I recently re-watched parts of the documentary The Outsider, about the filmmaker James Toback. I find his movies to be hit or miss--or more precisely hit and miss in the same movie. The scene in Fingers between Harvey Keitel and Lenny Montana is a brilliant example of when he hits.
At one point in the documentary, Toback discusses the importance of defending oneself in relation to a scene from Bugsy (which he wrote) where the protagonist confronts someone who has stolen from him. Toback remarks:
"I think it's cowardly and weak and very bad for the soul to allow oneself to be violated. Directors who allow themselves to be bullied into doing what they know is dishonest and untrue cinematically--that is directly connected to in one's personal life allowing oneself to be violated...It ceases to be a practical consideration. It is one of personal honor, and that may be an outmoded concept. I think there are scores that must be settled, and I think people who make excuses for their own allowance of being violated do tremendous damage to their own spiritual integrity. They cannot in honesty feel good about themselves knowing that they allowed some vile scumbag to harm them or harm someone they cared about."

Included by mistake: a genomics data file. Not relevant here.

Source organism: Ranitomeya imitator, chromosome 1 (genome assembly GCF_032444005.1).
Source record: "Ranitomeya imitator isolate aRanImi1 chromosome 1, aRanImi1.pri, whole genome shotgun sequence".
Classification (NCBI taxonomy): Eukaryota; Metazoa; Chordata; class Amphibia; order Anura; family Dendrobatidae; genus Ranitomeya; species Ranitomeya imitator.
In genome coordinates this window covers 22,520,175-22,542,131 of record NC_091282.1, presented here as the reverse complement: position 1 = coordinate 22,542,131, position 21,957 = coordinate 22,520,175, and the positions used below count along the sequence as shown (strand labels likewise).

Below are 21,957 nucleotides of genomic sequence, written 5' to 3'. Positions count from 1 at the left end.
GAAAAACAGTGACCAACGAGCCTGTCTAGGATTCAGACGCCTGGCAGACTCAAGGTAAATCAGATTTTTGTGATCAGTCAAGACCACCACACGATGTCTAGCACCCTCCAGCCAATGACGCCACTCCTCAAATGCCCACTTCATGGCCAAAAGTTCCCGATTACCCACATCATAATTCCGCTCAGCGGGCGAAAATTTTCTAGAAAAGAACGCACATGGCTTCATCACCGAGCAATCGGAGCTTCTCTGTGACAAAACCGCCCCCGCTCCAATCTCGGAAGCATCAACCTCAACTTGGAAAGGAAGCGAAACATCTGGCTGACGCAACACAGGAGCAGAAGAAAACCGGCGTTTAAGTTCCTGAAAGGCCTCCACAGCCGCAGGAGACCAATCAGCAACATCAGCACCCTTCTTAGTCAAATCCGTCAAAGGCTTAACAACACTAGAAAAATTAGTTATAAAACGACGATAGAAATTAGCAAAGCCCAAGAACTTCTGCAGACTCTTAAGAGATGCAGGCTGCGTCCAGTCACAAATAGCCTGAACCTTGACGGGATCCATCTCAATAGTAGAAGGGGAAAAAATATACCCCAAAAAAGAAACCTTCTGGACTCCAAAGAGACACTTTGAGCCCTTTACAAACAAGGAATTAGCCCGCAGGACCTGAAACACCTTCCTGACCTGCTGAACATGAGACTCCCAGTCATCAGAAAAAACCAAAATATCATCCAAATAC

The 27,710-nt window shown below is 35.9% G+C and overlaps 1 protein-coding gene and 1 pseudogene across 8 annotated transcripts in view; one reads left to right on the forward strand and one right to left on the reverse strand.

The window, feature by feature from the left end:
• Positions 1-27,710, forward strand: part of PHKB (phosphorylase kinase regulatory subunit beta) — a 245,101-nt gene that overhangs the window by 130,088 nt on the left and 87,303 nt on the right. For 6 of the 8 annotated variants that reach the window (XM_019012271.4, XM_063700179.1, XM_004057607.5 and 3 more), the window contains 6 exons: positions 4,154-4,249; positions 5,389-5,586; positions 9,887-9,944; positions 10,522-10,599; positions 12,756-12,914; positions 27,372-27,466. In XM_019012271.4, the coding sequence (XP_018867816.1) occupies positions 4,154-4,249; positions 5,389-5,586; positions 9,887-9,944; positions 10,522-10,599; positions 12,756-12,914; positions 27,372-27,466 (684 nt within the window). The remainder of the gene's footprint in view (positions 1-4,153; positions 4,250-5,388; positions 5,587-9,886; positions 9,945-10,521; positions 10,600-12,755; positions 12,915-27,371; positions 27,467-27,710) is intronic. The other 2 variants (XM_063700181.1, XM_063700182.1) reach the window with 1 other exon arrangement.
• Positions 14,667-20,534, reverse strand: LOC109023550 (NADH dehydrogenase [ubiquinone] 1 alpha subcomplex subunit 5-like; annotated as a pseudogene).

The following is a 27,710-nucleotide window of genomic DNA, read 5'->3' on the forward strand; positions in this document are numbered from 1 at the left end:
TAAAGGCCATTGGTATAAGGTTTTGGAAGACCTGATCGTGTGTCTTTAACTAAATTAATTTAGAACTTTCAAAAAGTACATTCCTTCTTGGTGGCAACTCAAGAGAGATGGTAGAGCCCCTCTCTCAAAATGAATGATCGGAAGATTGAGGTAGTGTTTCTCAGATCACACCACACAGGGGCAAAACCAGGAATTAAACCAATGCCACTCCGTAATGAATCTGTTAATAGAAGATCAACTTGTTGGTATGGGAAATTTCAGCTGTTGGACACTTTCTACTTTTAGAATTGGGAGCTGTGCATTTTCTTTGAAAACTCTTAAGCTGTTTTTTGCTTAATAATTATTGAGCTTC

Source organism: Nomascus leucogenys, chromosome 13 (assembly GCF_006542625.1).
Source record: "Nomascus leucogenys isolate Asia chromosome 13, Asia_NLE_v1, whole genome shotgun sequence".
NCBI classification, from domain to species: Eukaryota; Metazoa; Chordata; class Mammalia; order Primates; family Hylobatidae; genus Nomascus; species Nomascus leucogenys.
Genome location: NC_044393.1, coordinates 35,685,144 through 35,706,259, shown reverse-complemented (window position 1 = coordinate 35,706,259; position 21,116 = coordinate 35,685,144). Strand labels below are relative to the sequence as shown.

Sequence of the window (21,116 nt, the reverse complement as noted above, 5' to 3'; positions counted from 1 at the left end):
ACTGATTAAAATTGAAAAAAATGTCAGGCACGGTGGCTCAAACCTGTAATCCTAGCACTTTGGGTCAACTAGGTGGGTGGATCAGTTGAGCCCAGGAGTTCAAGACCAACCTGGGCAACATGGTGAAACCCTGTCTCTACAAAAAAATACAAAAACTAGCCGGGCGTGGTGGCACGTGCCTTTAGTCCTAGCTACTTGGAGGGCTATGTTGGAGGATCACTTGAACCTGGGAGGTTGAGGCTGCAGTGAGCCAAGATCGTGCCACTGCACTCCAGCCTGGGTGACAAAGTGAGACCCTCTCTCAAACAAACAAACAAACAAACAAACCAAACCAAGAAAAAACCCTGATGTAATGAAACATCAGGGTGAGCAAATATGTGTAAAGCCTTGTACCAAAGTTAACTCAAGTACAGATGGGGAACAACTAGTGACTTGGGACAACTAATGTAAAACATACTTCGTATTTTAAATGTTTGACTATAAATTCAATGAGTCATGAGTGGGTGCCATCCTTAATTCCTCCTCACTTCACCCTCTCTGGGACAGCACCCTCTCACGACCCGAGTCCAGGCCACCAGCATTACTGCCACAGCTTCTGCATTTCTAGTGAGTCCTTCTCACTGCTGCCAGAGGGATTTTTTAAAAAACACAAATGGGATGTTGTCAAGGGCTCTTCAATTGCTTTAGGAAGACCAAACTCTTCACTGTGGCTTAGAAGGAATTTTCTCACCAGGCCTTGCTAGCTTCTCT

I think there's a lot of truth there.